Tommy Thomsen walks through the swinging doors of the bar at the Swiss Hotel and goes straight for the photographs on the wall.
“My family’s been in town 100 years,” he says, pointing to his uncles and his grandfather, a beer distributor of Danish descent. Their professional quality, black-and-white portraits, circa 1940, still hang in the corner along with other Sonoma merchants.
The bar, the plaza, the buildings around it, the greater Sonoma Valley. They all drip with stories linked to Thomsen, a Western swing authority and band frontman who helps keep the sub-genre of country music alive.
His roots run deep in his native Sonoma, where he began playing guitar as a freshman in high school and became a favorite on the nightclub circuit, playing rock, blues and bluegrass before settling into country swing. He has recorded five albums and played clubs all over the world while working as a merchant marine, from Japan to Italy, Denmark and France.
In recent years Thomsen has stayed closer to home. While recovering from the second of two life-threatening illnesses, his appearances have been limited to festivals in the Sonoma and Healdsburg plazas and a few pub dates.
Now 67 and with liver cancer that is in remission, he has ambitious plans for the next phase that include more gigs and a tribute album.
Rooted in music
With his cowboy hat and boots, pleasant banter and stage demeanor, it would be easy to place the 6-foot 4-inch Thomsen as a picker from the Lone Star State. But he was born in a house his family owned off the Sonoma Plaza. By 7, he was taking piano lessons, studying the classics and working his way up to a recital of Franz Liszt’s “Hungarian Rhapsody.”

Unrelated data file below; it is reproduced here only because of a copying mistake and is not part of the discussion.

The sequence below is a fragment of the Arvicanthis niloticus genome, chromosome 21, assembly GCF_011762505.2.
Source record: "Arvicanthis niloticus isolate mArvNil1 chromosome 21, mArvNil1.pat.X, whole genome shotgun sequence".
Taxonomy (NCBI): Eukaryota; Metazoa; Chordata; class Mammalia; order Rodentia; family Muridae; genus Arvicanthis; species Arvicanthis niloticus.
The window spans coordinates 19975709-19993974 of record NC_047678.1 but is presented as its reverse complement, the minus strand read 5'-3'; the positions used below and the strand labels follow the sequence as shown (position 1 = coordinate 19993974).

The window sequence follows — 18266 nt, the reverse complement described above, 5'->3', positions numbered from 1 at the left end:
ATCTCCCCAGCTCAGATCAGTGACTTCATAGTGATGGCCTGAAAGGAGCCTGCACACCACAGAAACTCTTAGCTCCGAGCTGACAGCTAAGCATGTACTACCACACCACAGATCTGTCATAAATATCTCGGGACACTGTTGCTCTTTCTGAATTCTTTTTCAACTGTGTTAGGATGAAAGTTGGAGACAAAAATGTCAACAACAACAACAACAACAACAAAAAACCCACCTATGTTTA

His mother, with whom he now lives in Sonoma, was a piano player from the musical side of the family that included a milkman uncle who sang opera. Her collection of Big Band 78 rpm records stoked his interest in popular music, and she taught him some “mean boogie-woogie.”
In ninth grade at Sonoma Valley High School, Thomsen bought his first guitar with money he saved working at Benedetti turkey ranch, an electric one from Ruggles music store.
“I paid $70 for a $35 guitar,” he recalled with a laugh, “but I shoplifted enough music over the years that it was even now.”
Playing without an amp, he practiced in his bedroom late into the night, emulating the blues style of Freddy King, “The Texas Cannonball,” whose playing influenced a string of musicians from Eric Clapton to Stevie Ray Vaughan.
The mother of a friend arranged for his fledgling band, The Headsmen, to use a deli on the Sonoma Plaza (Vella’s Cheese, now Burgers and Vines). They turned it into a music club every Tuesday night for four years. Thomsen honed his blues and rock ‘n’ roll chops there and at school dances, parties and shows at the Sonoma Veterans building.
“We were pimply-faced white kids,” said Thomsen, except for their lead singer, a black youth who got them into shape with rehearsals, harmonies, matching outfits, “ascots and steps.”
Thomsen also absorbed the country influence of cowboys who stopped in Sonoma, still rural at the time, to relax between dates on the rodeo circuit.